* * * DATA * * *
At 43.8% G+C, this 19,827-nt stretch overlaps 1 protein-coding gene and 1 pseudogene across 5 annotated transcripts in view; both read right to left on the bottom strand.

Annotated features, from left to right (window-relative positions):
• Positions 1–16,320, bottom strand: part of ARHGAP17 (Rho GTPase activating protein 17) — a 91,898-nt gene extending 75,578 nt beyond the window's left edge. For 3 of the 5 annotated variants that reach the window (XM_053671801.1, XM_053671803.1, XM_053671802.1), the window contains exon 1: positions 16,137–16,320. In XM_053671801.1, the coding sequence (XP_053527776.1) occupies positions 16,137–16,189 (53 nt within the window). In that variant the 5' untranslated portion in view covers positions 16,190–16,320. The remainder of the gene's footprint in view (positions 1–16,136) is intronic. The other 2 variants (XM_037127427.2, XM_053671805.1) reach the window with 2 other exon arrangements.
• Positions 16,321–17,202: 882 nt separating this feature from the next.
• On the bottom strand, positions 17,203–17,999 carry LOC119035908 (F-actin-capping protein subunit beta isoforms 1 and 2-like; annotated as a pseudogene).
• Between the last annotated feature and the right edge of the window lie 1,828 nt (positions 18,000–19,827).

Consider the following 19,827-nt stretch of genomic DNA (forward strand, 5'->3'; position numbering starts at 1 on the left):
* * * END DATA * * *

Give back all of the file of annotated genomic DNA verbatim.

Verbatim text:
At 43.8% G+C, this 19,827-nt stretch overlaps 1 protein-coding gene and 1 pseudogene across 5 annotated transcripts in view; both read right to left on the bottom strand.

Annotated features, from left to right (window-relative positions):
• Positions 1–16,320, bottom strand: part of ARHGAP17 (Rho GTPase activating protein 17) — a 91,898-nt gene extending 75,578 nt beyond the window's left edge. For 3 of the 5 annotated variants that reach the window (XM_053671801.1, XM_053671803.1, XM_053671802.1), the window contains exon 1: positions 16,137–16,320. In XM_053671801.1, the coding sequence (XP_053527776.1) occupies positions 16,137–16,189 (53 nt within the window). In that variant the 5' untranslated portion in view covers positions 16,190–16,320. The remainder of the gene's footprint in view (positions 1–16,136) is intronic. The other 2 variants (XM_037127427.2, XM_053671805.1) reach the window with 2 other exon arrangements.
• Positions 16,321–17,202: 882 nt separating this feature from the next.
• On the bottom strand, positions 17,203–17,999 carry LOC119035908 (F-actin-capping protein subunit beta isoforms 1 and 2-like; annotated as a pseudogene).
• Between the last annotated feature and the right edge of the window lie 1,828 nt (positions 18,000–19,827).

Consider the following 19,827-nt stretch of genomic DNA (forward strand, 5'->3'; position numbering starts at 1 on the left):